Homeless animals enter into care and placement programs from many sources, often without prior preventative health care. Some animals are already sick, injured, stressed, parasitized or otherwise vulnerable to developing disease on arrival. Most have potential to either acquire or transmit infectious disease.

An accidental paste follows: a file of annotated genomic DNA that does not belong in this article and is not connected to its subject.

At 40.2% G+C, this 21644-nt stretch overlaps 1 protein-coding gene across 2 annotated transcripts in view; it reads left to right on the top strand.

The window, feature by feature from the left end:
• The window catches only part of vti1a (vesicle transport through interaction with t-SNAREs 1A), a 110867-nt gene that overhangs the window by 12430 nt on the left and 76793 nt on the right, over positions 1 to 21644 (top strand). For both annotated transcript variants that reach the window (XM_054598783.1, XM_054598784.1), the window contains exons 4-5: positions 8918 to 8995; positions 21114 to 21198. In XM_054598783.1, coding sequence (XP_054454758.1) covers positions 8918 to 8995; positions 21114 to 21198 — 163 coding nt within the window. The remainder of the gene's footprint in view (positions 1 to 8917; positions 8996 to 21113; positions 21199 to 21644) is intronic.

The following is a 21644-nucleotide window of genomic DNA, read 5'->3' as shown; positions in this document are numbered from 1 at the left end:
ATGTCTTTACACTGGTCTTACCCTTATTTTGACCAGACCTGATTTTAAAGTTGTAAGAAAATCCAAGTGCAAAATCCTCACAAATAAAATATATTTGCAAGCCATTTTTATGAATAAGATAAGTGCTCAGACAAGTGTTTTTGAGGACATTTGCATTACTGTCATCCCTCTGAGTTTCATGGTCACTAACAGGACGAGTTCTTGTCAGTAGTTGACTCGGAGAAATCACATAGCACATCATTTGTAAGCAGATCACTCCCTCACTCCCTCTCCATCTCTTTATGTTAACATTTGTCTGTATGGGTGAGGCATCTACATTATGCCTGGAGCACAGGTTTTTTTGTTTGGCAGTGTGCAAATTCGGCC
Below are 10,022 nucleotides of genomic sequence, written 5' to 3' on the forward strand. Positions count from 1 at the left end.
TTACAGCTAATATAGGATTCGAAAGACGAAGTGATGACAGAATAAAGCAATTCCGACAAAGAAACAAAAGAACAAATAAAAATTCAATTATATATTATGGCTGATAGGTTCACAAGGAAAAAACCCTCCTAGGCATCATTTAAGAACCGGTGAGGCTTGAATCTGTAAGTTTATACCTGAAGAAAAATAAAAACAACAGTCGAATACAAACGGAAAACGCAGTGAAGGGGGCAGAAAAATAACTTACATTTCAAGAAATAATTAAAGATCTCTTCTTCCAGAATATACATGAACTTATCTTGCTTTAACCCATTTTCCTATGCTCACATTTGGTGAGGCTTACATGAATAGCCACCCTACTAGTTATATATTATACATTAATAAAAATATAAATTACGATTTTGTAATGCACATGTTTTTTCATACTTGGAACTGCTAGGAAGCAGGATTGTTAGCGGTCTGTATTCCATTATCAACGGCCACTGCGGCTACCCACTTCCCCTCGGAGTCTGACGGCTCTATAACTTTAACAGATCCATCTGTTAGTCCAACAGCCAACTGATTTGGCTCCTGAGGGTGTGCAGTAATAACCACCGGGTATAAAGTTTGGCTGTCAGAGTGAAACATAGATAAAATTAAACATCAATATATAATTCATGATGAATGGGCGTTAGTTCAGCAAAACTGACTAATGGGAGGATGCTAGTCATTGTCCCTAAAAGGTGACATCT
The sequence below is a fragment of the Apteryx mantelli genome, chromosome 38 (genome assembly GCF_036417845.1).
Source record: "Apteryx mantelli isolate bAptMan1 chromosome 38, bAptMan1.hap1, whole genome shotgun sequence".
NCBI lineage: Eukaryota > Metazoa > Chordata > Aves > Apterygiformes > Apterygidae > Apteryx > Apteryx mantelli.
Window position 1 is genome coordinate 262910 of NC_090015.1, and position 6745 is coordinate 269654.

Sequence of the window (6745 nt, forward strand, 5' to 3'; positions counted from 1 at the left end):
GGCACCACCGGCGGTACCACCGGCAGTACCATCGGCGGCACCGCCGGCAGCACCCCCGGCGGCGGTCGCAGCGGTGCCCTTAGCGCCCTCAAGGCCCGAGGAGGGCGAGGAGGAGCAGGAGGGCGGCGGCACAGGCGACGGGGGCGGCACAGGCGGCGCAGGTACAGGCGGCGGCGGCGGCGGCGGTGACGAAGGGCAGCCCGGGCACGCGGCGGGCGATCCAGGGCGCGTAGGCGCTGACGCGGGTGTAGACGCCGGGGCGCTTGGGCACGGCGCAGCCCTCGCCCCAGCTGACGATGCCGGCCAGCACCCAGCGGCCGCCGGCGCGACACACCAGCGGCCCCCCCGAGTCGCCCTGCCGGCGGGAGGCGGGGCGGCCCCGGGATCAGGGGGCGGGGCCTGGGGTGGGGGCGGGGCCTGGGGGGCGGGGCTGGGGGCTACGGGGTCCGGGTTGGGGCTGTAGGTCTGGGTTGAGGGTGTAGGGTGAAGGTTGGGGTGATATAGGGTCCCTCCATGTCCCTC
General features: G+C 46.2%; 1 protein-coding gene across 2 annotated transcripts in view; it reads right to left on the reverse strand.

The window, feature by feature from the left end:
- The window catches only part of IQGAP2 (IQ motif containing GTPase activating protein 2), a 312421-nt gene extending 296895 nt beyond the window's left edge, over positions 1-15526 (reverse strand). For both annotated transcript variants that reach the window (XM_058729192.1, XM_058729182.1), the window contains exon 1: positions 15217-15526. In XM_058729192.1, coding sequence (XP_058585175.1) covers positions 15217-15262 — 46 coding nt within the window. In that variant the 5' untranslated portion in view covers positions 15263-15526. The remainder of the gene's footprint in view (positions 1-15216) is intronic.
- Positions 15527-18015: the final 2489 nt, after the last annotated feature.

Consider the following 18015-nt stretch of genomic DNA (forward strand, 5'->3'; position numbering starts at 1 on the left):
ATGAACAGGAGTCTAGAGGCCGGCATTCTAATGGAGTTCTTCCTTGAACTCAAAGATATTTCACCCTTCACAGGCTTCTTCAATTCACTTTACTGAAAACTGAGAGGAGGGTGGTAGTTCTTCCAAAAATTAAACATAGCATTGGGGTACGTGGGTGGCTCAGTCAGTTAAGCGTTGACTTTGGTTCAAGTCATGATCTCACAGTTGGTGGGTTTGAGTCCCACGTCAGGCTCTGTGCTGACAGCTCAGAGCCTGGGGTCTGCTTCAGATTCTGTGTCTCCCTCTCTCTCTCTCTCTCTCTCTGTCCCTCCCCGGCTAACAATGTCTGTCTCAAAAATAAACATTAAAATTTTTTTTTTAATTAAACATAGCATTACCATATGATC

Without a systematic approach to infection control that focuses on creating healthy animals, those who care for homeless animals in their home environments risk creating situations that can ultimately lead to decreased welfare. Strong environmental, medical, and behavioral health care practices are the foundation of a foster program placing ever-increasing numbers of healthy, friendly animals into the community.